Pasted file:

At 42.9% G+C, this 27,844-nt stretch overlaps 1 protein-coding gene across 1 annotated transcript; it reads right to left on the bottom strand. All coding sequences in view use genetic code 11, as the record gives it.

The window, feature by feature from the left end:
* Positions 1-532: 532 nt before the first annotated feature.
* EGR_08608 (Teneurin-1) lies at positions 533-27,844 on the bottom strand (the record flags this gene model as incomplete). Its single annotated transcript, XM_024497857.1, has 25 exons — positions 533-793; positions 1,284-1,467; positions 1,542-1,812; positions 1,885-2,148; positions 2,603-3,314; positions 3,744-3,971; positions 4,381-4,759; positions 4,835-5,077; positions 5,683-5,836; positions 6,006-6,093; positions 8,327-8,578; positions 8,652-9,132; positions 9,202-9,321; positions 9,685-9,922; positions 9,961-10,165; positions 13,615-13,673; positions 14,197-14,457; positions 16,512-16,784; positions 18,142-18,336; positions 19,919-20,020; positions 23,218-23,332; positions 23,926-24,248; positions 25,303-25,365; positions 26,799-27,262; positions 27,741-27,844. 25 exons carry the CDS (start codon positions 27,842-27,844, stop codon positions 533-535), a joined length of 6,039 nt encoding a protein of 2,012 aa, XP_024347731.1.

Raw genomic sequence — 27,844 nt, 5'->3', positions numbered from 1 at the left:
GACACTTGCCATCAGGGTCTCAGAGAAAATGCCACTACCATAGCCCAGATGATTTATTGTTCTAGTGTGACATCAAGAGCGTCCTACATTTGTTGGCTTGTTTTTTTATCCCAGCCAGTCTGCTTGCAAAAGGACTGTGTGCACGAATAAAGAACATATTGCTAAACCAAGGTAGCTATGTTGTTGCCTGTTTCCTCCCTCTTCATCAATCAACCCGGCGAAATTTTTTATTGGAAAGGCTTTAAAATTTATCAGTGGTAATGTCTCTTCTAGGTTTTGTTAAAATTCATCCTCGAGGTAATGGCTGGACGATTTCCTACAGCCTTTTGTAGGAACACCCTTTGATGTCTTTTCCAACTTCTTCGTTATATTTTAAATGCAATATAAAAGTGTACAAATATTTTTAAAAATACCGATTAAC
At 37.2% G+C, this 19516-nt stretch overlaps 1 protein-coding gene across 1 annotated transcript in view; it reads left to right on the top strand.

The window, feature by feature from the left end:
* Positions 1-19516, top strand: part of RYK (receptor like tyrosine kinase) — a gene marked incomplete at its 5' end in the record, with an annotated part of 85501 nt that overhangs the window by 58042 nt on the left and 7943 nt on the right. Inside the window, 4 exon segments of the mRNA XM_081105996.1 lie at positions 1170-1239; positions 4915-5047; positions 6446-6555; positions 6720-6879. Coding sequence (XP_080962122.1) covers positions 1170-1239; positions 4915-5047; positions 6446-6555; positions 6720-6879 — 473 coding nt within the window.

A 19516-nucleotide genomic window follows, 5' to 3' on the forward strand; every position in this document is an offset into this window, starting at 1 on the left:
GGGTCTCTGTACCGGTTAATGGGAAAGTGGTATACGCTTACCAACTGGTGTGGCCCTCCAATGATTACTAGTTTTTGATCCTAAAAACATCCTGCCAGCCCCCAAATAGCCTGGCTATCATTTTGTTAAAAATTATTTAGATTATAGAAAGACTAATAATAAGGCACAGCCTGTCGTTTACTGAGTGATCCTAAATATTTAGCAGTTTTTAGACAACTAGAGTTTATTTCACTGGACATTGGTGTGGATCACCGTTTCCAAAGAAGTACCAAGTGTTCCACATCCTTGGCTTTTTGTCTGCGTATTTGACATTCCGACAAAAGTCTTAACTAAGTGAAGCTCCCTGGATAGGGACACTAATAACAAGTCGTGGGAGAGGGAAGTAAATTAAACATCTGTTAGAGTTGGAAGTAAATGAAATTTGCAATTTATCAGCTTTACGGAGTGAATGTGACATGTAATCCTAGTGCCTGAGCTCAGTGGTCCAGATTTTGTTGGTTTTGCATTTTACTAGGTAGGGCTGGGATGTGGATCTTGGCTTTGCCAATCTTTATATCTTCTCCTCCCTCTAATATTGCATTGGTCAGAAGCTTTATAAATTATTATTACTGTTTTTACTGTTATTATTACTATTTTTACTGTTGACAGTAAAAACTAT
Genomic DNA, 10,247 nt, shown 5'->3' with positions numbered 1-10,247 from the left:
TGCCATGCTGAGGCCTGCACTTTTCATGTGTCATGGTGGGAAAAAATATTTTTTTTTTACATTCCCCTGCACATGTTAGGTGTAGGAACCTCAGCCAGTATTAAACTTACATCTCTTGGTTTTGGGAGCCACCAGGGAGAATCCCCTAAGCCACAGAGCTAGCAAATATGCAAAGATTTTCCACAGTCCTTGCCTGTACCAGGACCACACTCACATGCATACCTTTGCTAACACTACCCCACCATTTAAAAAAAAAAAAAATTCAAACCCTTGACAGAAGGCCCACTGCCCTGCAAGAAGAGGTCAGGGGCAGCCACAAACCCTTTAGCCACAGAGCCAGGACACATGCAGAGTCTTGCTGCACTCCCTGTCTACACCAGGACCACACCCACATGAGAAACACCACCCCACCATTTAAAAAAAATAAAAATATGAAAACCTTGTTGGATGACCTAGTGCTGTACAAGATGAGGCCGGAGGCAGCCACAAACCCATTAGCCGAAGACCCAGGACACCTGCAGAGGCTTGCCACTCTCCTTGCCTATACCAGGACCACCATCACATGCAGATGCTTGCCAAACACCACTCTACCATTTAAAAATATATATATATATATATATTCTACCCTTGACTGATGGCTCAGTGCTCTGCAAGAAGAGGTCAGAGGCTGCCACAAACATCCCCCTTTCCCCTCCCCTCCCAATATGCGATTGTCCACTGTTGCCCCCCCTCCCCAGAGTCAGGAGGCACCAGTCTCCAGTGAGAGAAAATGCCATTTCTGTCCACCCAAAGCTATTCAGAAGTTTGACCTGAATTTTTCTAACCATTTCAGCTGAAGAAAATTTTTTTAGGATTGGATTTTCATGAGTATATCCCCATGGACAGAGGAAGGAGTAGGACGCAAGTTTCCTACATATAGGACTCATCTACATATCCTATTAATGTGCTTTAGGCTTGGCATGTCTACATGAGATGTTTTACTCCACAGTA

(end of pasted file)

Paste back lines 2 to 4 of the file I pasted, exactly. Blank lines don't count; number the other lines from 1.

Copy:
The window, feature by feature from the left end:
* Positions 1-532: 532 nt before the first annotated feature.
* EGR_08608 (Teneurin-1) lies at positions 533-27,844 on the bottom strand (the record flags this gene model as incomplete). Its single annotated transcript, XM_024497857.1, has 25 exons — positions 533-793; positions 1,284-1,467; positions 1,542-1,812; positions 1,885-2,148; positions 2,603-3,314; positions 3,744-3,971; positions 4,381-4,759; positions 4,835-5,077; positions 5,683-5,836; positions 6,006-6,093; positions 8,327-8,578; positions 8,652-9,132; positions 9,202-9,321; positions 9,685-9,922; positions 9,961-10,165; positions 13,615-13,673; positions 14,197-14,457; positions 16,512-16,784; positions 18,142-18,336; positions 19,919-20,020; positions 23,218-23,332; positions 23,926-24,248; positions 25,303-25,365; positions 26,799-27,262; positions 27,741-27,844. 25 exons carry the CDS (start codon positions 27,842-27,844, stop codon positions 533-535), a joined length of 6,039 nt encoding a protein of 2,012 aa, XP_024347731.1.